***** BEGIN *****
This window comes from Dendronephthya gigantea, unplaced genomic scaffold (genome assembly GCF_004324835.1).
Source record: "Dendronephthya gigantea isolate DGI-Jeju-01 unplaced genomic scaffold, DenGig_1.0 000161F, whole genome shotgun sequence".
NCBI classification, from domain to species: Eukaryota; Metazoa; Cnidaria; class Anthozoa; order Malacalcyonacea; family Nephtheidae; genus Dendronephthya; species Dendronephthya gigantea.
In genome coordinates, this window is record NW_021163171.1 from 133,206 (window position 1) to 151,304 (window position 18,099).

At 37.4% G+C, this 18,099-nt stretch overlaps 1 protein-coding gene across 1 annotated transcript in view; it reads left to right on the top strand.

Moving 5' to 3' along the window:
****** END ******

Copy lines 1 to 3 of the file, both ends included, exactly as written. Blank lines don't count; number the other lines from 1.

This window comes from Dendronephthya gigantea, unplaced genomic scaffold (genome assembly GCF_004324835.1).
Source record: "Dendronephthya gigantea isolate DGI-Jeju-01 unplaced genomic scaffold, DenGig_1.0 000161F, whole genome shotgun sequence".
NCBI classification, from domain to species: Eukaryota; Metazoa; Cnidaria; class Anthozoa; order Malacalcyonacea; family Nephtheidae; genus Dendronephthya; species Dendronephthya gigantea.